Supplement (October 24, 2017)

Having read this Chronicle, a friend pointed out to me an October 21 piece by Rachel Botsman in Wired magazine entitled “Big data meets Big Brother as China moves to rate its citizens” (http://www.wired.co.uk/article/chinese-government-social-credit-score-privacy-invasion), which describes an elaborate rating system that gives everyone a “national trust score,” and that will become the official Chinese basis for all kinds of judgments well beyond financial credit by 2020.

This gave me the idea of a clearer way of comparing Chinese with Western authoritarianism. These scores will definitely put a premium on loyalty to the regime, and, to the extent they are detectable, keep expressions of dissent to a minimum, as well as stigmatizing easily detectable vices such as video games. Certainly a step toward neo-1984. But there is an upside to this reliance on “objective” measures.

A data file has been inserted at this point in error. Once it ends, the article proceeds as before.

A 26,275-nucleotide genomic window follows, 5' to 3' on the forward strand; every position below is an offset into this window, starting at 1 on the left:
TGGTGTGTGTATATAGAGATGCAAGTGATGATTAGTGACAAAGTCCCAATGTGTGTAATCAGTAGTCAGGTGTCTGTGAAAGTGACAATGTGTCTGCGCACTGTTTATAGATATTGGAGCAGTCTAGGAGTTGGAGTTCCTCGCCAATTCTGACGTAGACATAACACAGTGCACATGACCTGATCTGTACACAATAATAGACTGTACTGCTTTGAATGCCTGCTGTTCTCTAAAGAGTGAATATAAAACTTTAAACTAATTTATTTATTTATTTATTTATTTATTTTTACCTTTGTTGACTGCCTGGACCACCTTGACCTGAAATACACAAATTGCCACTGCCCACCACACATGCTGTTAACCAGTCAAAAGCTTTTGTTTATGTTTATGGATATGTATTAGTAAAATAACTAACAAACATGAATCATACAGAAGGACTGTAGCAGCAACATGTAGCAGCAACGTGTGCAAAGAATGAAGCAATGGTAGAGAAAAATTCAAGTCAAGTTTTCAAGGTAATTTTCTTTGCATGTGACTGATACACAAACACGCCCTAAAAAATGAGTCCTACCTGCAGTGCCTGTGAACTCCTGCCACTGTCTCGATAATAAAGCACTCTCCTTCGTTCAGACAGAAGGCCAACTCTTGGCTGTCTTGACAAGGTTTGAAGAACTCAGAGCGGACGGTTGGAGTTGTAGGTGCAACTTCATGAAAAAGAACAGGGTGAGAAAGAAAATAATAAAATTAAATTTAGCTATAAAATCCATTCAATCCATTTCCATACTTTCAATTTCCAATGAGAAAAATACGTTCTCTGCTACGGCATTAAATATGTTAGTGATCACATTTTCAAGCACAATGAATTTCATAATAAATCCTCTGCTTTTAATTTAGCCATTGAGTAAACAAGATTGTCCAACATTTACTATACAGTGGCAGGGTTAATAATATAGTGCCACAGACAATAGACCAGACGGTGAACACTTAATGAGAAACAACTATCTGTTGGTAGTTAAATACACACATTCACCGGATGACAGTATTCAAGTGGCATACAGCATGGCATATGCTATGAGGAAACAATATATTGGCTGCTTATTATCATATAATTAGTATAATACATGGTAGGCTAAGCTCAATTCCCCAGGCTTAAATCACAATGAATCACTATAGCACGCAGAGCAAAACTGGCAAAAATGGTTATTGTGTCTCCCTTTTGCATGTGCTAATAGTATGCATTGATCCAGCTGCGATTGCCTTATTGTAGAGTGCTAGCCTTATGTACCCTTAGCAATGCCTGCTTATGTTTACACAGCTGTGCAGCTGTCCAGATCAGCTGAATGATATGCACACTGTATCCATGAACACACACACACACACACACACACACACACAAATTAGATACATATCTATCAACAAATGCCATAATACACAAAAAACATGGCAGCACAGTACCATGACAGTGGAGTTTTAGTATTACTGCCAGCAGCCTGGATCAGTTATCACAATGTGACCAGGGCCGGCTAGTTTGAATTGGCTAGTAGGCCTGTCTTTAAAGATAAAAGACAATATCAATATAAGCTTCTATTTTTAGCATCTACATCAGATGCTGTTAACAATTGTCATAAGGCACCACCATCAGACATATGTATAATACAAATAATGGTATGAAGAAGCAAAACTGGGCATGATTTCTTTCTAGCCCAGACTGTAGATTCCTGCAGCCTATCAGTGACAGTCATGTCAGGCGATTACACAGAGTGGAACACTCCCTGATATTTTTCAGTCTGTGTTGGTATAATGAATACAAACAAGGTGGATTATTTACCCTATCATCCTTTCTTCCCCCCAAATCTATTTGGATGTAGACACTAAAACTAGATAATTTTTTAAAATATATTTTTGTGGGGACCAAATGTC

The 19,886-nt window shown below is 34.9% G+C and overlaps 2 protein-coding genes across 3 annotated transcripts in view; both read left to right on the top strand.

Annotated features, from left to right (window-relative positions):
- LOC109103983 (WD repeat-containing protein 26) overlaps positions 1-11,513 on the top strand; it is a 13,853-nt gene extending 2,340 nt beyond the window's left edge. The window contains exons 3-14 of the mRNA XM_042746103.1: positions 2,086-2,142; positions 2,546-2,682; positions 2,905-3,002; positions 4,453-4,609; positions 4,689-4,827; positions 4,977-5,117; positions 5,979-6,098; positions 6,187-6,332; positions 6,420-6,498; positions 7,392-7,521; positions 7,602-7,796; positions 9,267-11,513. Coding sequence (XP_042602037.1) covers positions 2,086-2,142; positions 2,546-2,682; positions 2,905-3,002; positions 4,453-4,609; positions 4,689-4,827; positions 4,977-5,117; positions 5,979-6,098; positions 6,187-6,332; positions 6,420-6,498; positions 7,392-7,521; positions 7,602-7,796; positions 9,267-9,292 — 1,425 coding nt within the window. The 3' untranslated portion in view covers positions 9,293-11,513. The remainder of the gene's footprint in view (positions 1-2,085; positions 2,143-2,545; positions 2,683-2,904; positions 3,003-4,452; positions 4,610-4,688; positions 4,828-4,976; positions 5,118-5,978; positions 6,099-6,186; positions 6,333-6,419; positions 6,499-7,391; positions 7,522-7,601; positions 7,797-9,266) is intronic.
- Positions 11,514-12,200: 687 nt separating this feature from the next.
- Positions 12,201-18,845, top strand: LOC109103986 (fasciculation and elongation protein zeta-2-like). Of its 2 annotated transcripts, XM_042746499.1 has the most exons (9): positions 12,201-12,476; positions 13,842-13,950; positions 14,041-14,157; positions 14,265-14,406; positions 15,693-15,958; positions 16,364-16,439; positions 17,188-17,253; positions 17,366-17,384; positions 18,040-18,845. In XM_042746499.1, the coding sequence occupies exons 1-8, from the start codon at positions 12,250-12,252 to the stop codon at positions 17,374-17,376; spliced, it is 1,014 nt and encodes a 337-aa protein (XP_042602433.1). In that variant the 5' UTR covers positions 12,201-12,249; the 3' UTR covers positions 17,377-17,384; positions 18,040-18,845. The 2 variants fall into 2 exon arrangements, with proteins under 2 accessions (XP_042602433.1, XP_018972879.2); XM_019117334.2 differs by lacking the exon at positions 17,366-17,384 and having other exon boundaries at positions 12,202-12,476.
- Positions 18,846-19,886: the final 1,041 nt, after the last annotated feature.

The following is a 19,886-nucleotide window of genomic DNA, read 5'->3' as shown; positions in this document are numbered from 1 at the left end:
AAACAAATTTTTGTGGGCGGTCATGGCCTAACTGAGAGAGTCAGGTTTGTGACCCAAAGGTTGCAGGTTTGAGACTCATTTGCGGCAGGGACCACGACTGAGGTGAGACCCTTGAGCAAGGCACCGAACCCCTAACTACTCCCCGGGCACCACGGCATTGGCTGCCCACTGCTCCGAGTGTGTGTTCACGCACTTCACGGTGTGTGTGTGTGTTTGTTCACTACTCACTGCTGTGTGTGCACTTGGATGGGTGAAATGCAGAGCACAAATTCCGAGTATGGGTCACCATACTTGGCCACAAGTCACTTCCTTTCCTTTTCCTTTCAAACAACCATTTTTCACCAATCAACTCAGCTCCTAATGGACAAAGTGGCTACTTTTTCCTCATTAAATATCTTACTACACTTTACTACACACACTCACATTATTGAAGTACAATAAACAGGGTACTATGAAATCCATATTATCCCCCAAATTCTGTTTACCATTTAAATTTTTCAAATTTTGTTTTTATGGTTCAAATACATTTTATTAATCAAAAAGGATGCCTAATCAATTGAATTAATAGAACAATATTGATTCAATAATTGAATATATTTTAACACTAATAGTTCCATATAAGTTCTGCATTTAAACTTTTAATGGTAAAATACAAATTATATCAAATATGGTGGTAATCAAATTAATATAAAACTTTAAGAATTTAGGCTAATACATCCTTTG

China (and Japan, and I imagine, South Korea) admit students to universities based on examination scores. American universities, even where racial criteria are supposedly illegal, as in California (hard to believe that prop.­ 209 would get the vote of today’s woke electorate) increasingly give out admissions based on “diversity.” There is also increasing pressure to do the same in industrial hiring, and we are constantly asked to lament the “white privilege” of the whites (and Asians) who get most of the good jobs in high-tech industries. So if we can say on the one hand that the West’s freer economy is a plus over the managed economy of socialism even at its most enlightened, and that it’s arguably preferable to be able to express one’s resentments freely rather than whisper them with the shower turned on, the advantage of these freedoms is certainly offset by the dilution of objective criteria in personnel selection. As opposed to the old Soviet dogmas, today’s Chinese dogmas are more methodological than doctrinary, and in contrast to such things as Lysenkoism, they take their science straight (even when taking ours). What this suggests is that the autocratic nature of the society and its repression of dissent bear increasingly on the mechanisms of social control rather than on the specifics of decisions to be made in the economic and technical spheres.